Aloha Friday Photos: Liloa’s Sash at Bishop Museum

image Today’s photos come to us from Karen who blogs at  Holoholo Hawaii. Karen is a docent at the Bishop Museum in Honolulu. The photos that Karen is sharing is of one of the museum items from the newly restored Hawaiian Hall. This Hawaiian artifact is Liloa’s Sash.

Liloa was the high chief who ruled in the 1500’s. His sash was passed down to other generations of chiefs, eventually coming into the possession of King Kamehameha. In fact, the sash that you often see on King Kamehameha statues is symbolic of Liloa’s sash. (See one of our photos of King Kamehameha’s statue from Kapaau on the Big Island.)

If you look closely at the sash, you’ll see teeth – lots of teeth! From one of Karen’s blog posts about Bishop Museum, she explains the significance of the teeth.

Hawaiians believed in a spiritual power that permeated people and objects. The ali’i or high chiefs could pass this on to their decedents through different objects making the recipient even more powerful just by wearing or having the object in their possession. This would explain the teeth embedded in the sash. These teeth would have come from the deceased ali’i. Thus passing their mana on to the next ali’i.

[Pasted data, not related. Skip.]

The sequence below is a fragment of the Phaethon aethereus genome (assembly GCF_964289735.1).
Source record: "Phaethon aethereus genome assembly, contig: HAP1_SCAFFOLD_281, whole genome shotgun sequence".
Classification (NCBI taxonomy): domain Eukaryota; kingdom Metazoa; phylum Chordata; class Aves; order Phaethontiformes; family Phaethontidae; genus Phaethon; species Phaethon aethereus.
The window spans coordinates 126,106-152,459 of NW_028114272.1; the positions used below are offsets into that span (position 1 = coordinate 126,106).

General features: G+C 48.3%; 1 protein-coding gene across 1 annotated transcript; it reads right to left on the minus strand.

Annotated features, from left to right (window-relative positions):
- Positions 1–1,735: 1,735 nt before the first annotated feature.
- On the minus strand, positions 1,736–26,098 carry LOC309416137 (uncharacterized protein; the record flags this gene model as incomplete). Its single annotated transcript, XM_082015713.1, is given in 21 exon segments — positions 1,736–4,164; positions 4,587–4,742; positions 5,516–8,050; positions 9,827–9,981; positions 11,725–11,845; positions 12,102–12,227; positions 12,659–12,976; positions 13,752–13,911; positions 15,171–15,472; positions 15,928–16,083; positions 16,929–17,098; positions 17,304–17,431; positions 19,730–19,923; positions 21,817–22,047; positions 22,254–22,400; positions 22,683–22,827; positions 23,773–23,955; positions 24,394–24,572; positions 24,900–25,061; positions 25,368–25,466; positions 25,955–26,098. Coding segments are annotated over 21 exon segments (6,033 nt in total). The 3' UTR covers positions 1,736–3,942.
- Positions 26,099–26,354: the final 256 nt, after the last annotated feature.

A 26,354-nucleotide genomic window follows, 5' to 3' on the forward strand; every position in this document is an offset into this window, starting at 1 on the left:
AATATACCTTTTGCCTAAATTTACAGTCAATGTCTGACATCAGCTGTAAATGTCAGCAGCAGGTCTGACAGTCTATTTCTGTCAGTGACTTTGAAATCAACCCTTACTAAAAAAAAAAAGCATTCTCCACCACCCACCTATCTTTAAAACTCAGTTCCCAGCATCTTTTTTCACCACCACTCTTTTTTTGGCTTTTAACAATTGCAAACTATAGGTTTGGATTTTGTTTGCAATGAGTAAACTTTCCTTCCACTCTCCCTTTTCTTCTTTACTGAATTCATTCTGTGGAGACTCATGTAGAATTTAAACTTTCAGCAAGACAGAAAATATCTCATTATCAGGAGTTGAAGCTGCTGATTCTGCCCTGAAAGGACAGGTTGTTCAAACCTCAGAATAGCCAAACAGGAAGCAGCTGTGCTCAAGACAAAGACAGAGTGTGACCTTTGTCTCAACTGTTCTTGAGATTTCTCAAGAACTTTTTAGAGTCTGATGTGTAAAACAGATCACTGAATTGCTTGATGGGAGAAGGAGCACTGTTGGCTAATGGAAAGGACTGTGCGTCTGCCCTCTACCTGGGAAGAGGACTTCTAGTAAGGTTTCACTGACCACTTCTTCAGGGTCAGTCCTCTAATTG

image Mahalo to Karen for sharing her photos of such an interest artifact! I look forward to seeing this sash and the many other displays at Bishop Museum the next time I’m on Oahu.

5 comments
    1. Karen – I’ve heard about the Hawaiian believe that teeth and bones carry power (mana), but have never seen that manifested in an artifact. How interesting!

      You might get a kick out of an alternate title for this post — “A Royal Accessory That Packs a Bite” 🙂

  1. I’m considering an investigation and excursion into Waipio to excavate na ‘iwi o Liloa ma Lonoikamakahiki from a heiau site where it was repatriated (according to confidential sources). This is a joint effort between PRI and and a private investigation firm. This is an independent venture. Summer of 2010 will involve a helicopter survey. The on-site terrain survey will be next. Having said all that, can you contact Princess A.K. if she would be interested in talking to us before we go any further.

    a hui hou
    David Heaukulani, Ph.D.

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